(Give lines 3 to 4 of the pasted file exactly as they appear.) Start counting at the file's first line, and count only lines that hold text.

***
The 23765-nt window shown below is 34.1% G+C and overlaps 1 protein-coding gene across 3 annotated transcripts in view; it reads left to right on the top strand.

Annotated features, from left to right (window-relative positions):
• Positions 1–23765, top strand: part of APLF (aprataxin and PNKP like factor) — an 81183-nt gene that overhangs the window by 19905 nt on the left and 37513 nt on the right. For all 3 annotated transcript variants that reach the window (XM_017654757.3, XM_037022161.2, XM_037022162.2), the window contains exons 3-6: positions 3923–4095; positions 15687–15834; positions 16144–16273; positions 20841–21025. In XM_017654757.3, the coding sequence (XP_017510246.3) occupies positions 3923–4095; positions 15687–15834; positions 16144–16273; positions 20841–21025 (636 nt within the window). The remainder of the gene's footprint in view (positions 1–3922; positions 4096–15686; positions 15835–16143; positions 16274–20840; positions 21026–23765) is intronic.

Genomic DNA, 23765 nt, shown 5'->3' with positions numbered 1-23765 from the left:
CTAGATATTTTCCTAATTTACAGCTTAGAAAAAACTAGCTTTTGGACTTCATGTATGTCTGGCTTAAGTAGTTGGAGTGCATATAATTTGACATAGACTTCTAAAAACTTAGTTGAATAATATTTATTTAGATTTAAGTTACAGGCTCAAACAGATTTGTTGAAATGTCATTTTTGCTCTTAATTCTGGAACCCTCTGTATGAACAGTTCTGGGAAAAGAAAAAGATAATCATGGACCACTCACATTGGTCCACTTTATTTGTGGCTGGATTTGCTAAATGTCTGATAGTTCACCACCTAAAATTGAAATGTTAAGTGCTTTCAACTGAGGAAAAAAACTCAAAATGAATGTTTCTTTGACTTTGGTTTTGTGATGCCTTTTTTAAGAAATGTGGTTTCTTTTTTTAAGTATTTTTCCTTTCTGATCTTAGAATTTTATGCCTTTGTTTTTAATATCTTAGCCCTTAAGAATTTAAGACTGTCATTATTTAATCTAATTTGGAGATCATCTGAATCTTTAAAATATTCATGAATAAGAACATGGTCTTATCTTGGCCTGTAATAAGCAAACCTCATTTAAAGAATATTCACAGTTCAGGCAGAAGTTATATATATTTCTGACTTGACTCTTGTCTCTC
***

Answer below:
• Positions 1–23765, top strand: part of APLF (aprataxin and PNKP like factor) — an 81183-nt gene that overhangs the window by 19905 nt on the left and 37513 nt on the right. For all 3 annotated transcript variants that reach the window (XM_017654757.3, XM_037022161.2, XM_037022162.2), the window contains exons 3-6: positions 3923–4095; positions 15687–15834; positions 16144–16273; positions 20841–21025. In XM_017654757.3, the coding sequence (XP_017510246.3) occupies positions 3923–4095; positions 15687–15834; positions 16144–16273; positions 20841–21025 (636 nt within the window). The remainder of the gene's footprint in view (positions 1–3922; positions 4096–15686; positions 15835–16143; positions 16274–20840; positions 21026–23765) is intronic.

Genomic DNA, 23765 nt, shown 5'->3' with positions numbered 1-23765 from the left: